Cut the Clutter: A Simple Organization Plan for a Clean and Tidy Home
A good master to-do list is a mix of goals and aspirations, errands and minutia. It's Mind Fly Central, a place to put those buzzing reminders into concrete form--the first step toward reaching those goals!
Don't worry if your list stretches for pages and pages. You're killing flies! As time passes, you'll have a record of the good work you've accomplished. Looking back at all the crossed-off items boosts motivation like nothing else can.
From the master to-do list comes daily or weekly to-do lists. Frequency depends on the complexity of your life. Mothers of young children may find frequent interruptions and the demands of child care mandate a flexible weekly list. A working mom with teen children may need the more intense tracking of a daily list.
Either way, the method is the same. Use the planner's list section to record each daily or weekly list. Each list should contain the day's recurring chores--cleaning, shopping, errands--and one or more items from the Master To-Do List.
Check the master to-do list regularly, and try to slay one or more mind flies each day--and because homemaking can drown aspirations and goals, be sure to add one "next step to a goal" item to the day's list. Achieving progress toward goals can reassure that there is more to life than carpools and clean-ups!
Next-most-useful tool of a planner is the address book component. Don't stop with mere names, addresses and phone numbers! Add personal information like babies' names, birthdays, and e-mail addresses.
Computerized planner users can print Christmas card lists and mailing labels, too--but all planner users have the sweet relief of being able to remember what Susan named her new baby. Think of the brownie points for asking an old friend, "And how is little Sarah? She must be close to 18 months old by now!"
Create a special section in the planner for personal Yellow Pages forms. Unless your family name is Young, the XYZ page is a natural for these entries. Make it a rule: each time you look up a number for pizza, plumbers or party supplies, write it down in the planner's yellow pages. Next time the Senior Girl Scout sleepover is at your house, you'll be glad to know exactly which pizza parlor delivers to your neighborhood.
Whether you journal for fun, for self-development or as a spiritual tool, the planner's journal section is for you. Tracking the days of your life can be fun--and most commercial planners incorporate a journal feature.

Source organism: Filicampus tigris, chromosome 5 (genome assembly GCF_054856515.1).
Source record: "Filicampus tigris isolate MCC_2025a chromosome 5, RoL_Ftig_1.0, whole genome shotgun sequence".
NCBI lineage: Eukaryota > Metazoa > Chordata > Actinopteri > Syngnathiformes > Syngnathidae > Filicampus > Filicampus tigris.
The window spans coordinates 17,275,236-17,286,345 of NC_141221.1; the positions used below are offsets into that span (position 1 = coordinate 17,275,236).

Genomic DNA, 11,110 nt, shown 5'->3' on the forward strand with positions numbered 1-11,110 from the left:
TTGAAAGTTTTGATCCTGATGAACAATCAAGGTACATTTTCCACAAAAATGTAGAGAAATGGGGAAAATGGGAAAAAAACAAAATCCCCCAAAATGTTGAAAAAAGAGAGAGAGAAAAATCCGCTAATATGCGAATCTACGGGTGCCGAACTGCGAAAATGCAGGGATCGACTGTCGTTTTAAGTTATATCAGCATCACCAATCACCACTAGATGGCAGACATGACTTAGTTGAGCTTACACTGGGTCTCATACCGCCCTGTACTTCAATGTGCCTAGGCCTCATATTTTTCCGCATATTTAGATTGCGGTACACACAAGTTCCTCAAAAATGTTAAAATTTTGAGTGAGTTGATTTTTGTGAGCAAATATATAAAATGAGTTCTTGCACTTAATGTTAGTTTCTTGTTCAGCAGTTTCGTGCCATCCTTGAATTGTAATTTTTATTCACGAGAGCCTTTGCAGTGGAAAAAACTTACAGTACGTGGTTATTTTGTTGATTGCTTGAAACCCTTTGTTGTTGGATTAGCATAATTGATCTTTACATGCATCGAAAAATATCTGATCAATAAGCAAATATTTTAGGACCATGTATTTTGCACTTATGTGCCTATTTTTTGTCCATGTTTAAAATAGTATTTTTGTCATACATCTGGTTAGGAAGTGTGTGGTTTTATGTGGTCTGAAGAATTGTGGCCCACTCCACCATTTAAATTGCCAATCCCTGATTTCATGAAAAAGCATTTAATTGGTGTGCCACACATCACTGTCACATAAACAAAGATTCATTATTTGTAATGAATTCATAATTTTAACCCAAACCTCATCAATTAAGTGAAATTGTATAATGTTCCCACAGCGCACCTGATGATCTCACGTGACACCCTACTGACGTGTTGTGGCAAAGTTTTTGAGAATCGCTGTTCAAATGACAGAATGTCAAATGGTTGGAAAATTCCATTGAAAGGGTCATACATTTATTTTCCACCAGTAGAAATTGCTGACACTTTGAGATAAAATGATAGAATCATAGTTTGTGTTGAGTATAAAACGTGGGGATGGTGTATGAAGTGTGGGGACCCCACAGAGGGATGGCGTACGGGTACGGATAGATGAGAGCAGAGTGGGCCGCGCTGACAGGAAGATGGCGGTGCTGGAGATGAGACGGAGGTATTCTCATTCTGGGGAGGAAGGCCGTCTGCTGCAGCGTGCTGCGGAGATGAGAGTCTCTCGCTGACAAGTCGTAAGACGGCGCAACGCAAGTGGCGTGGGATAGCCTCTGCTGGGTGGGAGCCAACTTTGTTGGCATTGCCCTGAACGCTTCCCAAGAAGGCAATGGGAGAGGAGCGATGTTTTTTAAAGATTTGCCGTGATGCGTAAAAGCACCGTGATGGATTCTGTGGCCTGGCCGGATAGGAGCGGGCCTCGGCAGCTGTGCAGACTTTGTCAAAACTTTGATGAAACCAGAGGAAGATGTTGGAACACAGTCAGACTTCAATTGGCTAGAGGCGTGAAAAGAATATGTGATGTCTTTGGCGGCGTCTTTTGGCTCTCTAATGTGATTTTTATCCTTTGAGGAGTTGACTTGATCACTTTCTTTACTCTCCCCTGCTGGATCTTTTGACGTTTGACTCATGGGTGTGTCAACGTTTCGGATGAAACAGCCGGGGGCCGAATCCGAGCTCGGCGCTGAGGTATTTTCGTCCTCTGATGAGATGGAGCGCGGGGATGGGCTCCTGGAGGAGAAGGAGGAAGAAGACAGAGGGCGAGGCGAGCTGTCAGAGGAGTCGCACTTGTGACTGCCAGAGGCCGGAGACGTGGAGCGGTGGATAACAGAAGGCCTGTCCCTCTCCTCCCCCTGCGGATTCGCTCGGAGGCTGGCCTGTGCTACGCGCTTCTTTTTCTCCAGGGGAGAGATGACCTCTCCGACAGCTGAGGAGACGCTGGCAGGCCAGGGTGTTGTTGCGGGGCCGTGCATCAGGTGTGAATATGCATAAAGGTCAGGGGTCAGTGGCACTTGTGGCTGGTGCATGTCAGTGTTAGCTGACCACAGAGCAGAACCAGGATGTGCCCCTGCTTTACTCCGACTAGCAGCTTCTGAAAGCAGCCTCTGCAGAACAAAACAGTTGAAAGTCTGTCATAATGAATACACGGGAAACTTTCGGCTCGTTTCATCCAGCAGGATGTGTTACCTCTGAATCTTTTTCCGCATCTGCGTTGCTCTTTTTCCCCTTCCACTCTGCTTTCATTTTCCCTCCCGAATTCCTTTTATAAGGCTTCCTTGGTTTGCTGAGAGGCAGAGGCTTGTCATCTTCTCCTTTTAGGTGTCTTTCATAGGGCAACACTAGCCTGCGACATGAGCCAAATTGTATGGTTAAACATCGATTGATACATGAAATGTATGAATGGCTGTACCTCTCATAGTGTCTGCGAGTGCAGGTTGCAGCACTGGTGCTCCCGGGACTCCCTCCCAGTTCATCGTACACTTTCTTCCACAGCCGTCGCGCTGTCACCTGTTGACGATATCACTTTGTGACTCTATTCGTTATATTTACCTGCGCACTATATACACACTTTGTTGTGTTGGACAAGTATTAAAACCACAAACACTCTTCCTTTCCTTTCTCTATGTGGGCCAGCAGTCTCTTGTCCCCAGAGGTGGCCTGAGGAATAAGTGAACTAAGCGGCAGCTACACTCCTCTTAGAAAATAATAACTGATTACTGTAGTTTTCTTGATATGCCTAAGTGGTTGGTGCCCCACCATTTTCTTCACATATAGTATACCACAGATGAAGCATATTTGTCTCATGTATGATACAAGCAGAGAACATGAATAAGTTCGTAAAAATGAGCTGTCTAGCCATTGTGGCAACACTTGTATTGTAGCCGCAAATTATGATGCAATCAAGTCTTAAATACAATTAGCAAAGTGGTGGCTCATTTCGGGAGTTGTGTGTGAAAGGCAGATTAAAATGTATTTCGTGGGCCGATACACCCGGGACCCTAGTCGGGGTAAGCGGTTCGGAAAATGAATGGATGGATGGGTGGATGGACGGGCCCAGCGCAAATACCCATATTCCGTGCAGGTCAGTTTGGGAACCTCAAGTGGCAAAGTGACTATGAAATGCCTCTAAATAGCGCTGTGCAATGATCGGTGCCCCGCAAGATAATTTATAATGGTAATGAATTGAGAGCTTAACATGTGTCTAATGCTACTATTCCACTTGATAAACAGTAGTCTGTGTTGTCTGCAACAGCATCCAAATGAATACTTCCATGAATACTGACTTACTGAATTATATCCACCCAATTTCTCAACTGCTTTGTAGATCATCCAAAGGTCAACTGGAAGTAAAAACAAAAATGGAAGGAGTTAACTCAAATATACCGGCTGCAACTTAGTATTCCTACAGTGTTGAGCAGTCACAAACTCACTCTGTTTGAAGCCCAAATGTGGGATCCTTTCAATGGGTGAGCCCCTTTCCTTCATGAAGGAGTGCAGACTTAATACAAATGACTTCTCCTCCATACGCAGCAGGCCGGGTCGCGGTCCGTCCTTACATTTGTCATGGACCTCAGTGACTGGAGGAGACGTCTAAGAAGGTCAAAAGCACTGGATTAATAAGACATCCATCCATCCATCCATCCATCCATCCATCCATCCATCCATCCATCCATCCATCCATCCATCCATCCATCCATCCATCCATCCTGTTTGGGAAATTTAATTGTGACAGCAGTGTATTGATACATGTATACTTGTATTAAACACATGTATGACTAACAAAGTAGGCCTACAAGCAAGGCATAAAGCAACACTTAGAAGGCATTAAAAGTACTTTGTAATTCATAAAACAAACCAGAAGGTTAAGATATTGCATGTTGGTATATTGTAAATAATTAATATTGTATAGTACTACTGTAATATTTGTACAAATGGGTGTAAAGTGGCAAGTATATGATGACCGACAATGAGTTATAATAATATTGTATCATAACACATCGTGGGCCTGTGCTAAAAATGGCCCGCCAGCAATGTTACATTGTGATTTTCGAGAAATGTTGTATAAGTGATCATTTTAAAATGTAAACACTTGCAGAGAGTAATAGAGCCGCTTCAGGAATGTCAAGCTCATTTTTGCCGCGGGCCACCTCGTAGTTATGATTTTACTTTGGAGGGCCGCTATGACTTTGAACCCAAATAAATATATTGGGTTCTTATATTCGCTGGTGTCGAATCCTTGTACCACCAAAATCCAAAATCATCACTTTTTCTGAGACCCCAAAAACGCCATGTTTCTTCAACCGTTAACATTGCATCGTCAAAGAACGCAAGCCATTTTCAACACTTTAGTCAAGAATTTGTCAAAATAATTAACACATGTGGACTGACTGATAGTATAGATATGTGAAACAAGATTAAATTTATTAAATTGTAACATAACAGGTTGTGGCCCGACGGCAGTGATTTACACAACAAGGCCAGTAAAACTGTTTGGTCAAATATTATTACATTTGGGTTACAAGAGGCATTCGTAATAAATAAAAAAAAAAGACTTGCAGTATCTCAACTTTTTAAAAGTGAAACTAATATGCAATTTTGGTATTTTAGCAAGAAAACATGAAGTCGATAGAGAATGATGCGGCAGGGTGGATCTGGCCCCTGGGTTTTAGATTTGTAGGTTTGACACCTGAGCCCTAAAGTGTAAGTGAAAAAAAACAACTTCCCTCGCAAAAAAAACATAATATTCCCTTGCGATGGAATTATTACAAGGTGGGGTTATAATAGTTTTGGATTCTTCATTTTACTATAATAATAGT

A home manager's planner can be a Mother Lode of information, pun intended. If you need to know it, "it" needs a planner page. Some sample pages might include:
- Master shopping list
- Menu planner
- Family health record
- Phone roster of volunteer organization
- Babysitters' names and numbers
- Home dec planner, with measurements and sketches
- Travel packing checklist
- Checkbook register
- Party planning pages
- Homeschool records
- List of sewing patterns or floss numbers
- Christmas card and gift lists
- Online account usernames and passwords
- Book lists
- Videos to rent
Information pages can--and should--be highly individualistic. A mother of young children will have party ideas, play date planners, library book lists and sports informations in her planner. An empty-nest working grandmother could include book club schedules, industry contacts, or decor ideas.
Make your planner reflect you in all your individual glory!The goal is to have that magic genie at your fingertips. What information should travel with you wherever you go?
It's all grist for the planner--and the planner is the secret weapon of every organized home manager.
Whatever the form, savvy home managers harness the power of planners. After all, we have better things to do, like rear our children, love our husbands, and do our life's work.
A planner is the closest thing on earth to a magic genie. It does the dirty work, so we can focus on the important things: our families and our lives.
Don't leave home without one!